As for the first condition, Menger’s story could be considered as a logically plausible story of the transformation of M-World (t) into M-World (t + n). To see this we may imagine that there is a possible world that satisfies the conditions de- fined by Menger for M-World (t) and the individuals therein. There is nothing in Menger’s story that would make us think that such a possible world would not be transformed into a world with a medium of exchange by the mechanisms defined by Menger. This is why we may consider Menger’s story as being logically plau- sible. Yet we may not argue that it is a logical necessity that M-World (t) would be transformed into M-World (t + n). The deficiency of Menger’s theoretical ex- planation is that the workings of the mechanisms of this transformation are not entirely clear.29 This leaves the possibility that more constraints may apply to his explanation. For example, it may be that under some conditions market exchange does not lead to money as a medium of exchange. Hence, Menger’s explanation does not establish the logical necessity of the transformation of M-World (t) into M-World (t + n). The emergence of money in the model world is not explained in a satisfactory manner because the causal mechanisms and the conditions under which they will bring about a medium of exchange are not fully explicated. Thus, Menger’s explanation partly fails to satisfy the first condition. His explanation is just a logically plausible story of the emergence of money.

As for the second condition, we have seen that M-World (t) does not really correspond to any particular stage of the real world. Yet we may try to see whether there are some similarities that would let us carry the partial success of the story in the model world to the real world. One of the reasons why Menger’s logically plausible story may present some real world mechanisms is that his story is con- strained by the relevant facts about the real world. For example, although M-World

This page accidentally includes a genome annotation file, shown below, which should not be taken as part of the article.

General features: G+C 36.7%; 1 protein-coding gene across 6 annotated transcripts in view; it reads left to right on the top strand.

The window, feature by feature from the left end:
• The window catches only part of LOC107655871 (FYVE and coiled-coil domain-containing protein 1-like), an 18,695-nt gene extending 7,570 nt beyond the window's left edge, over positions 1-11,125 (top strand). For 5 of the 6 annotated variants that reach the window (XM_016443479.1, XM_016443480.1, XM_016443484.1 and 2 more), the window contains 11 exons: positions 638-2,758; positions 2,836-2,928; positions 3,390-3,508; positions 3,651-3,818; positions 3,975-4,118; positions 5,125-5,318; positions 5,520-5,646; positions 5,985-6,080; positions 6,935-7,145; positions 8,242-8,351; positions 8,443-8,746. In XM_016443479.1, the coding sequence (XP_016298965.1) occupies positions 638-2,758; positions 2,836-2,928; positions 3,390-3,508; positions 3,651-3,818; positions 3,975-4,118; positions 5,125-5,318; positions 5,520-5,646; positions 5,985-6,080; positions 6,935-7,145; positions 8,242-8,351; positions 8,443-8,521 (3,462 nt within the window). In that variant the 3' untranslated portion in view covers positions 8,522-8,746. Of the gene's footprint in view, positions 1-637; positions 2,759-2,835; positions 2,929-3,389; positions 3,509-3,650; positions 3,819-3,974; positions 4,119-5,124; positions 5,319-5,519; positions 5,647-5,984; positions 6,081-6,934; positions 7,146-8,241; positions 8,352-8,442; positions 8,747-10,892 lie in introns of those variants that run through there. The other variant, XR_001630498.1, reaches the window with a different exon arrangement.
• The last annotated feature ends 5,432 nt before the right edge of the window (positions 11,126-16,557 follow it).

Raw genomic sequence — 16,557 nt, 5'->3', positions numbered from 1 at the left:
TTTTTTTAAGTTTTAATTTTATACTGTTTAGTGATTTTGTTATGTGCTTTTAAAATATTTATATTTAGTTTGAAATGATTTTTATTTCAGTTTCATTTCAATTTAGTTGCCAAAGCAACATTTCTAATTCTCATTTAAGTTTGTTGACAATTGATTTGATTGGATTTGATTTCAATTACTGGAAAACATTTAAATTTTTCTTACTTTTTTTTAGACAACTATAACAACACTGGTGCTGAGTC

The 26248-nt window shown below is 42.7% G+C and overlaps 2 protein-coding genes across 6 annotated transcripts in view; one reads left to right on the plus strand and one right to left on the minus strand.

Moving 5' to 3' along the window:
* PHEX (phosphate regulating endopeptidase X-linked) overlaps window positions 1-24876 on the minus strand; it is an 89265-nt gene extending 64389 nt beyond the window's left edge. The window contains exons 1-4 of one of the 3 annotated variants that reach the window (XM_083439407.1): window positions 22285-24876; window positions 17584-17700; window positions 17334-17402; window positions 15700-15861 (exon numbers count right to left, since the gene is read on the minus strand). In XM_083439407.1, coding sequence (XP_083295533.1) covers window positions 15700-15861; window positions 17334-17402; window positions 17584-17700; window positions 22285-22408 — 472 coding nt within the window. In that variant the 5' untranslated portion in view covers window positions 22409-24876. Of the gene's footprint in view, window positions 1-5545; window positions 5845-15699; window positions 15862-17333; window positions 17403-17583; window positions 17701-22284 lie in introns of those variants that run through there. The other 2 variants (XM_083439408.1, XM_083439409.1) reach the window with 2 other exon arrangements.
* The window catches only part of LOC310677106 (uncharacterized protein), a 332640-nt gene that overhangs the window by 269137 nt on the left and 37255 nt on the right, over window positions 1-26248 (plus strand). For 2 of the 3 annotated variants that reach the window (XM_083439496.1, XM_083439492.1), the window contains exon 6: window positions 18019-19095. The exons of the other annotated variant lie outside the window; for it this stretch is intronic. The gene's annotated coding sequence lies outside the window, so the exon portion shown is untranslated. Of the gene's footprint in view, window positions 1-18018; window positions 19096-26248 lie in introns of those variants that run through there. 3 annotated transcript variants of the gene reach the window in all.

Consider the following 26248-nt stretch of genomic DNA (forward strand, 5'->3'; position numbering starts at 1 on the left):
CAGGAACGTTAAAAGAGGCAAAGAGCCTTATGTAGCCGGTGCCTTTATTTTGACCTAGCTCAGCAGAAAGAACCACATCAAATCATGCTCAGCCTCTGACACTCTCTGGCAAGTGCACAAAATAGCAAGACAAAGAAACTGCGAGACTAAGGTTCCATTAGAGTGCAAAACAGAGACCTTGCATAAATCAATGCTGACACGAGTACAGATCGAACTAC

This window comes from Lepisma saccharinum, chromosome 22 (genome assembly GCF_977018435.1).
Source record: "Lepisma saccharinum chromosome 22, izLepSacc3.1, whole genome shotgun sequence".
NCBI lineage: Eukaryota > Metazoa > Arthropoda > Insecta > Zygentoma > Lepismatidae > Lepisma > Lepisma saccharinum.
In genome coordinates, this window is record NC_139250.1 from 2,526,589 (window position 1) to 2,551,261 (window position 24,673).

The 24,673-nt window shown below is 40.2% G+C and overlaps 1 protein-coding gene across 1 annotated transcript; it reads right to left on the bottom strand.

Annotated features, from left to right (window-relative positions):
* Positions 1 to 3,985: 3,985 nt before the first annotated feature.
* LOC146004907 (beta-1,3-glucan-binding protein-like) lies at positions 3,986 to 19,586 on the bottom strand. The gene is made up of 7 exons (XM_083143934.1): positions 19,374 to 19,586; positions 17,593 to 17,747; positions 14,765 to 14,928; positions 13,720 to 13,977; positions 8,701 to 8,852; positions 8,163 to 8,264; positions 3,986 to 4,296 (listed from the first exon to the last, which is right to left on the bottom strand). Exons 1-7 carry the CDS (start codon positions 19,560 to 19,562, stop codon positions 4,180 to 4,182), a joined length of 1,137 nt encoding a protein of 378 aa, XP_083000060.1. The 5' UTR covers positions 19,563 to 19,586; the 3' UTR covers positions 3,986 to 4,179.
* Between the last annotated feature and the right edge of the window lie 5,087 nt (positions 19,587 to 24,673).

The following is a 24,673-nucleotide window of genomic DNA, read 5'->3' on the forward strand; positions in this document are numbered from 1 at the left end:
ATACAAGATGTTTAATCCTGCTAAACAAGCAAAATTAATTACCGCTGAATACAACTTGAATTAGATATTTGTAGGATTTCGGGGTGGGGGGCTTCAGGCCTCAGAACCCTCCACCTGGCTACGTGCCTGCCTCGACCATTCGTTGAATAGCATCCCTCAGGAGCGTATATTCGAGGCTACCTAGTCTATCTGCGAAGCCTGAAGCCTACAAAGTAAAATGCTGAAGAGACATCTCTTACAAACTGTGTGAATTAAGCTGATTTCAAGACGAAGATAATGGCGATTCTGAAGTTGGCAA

(t) did not exist exactly as it is in history, we know that whatever their institutional structure may have been, cultures that were using a medium of exchange passed from a stage where most of the individuals were dependent on market exchange (e.g. because of specialisation).30 We know that if individuals have to exchange goods at the market to acquire the necessities of life, it would be inconvenient to exchange goods directly. We also know that human beings have the ability to discover, learn and imitate. Thus, it seems highly plausible that under the condi- tions of market-dependent direct exchange some individuals would start using more saleable goods to mediate their exchange and others would be following them. Moreover, Menger’s theory of saleableness is broad enough to encompass some pre-existing forms of limited-purpose money. That is, if there are certain goods that serve some functions of money (e.g. means of payment for particular institutional obligations) in R-World (t), we may consider these commodities as highly saleable compared to others and start our analysis from there. More impor- tantly, the explanatory mechanisms depicted in Menger’s logically plausible story are familiar to us. Individuals tend to economise (e.g. minimise transaction costs) under conditions of market-dependent exchange. Individuals have a tendency to discover new and more economical ways of doing things, and they imitate other successful individuals. Actions individuals who economise, discover and imitate could be considered as the main causal mechanisms in Menger’s story. The inter- action of these individual mechanisms (i.e. economising individuals) brings about a commonly accepted medium of exchange. The similarity between the abstract world depicted by Menger and the real world boils down to these mechanisms. We find Menger’s explanation plausible because of our familiarity with these mechanisms. We feel that what happens in Menger’s model world may have taken place in the real world.

We will have more to say about the distinction between individual mechanisms and their interaction in the next chapter. It is sufficient here to state that our fa- miliarity with the individual mechanisms described by Menger turns his logically plausible story into a ‘humanly possible’ scenario. Nevertheless, ‘humanly pos- sible’ is still possible. Menger is pointing out to a possible way in which certain existent mechanisms (e.g. economising action of separate individuals, imitation and learning) may interact and bring about money. Or more correctly, he is point- ing out to some of the mechanisms that may partly explain the emergence of a me- dium of exchange albeit the workings of these mechanisms are not well defined.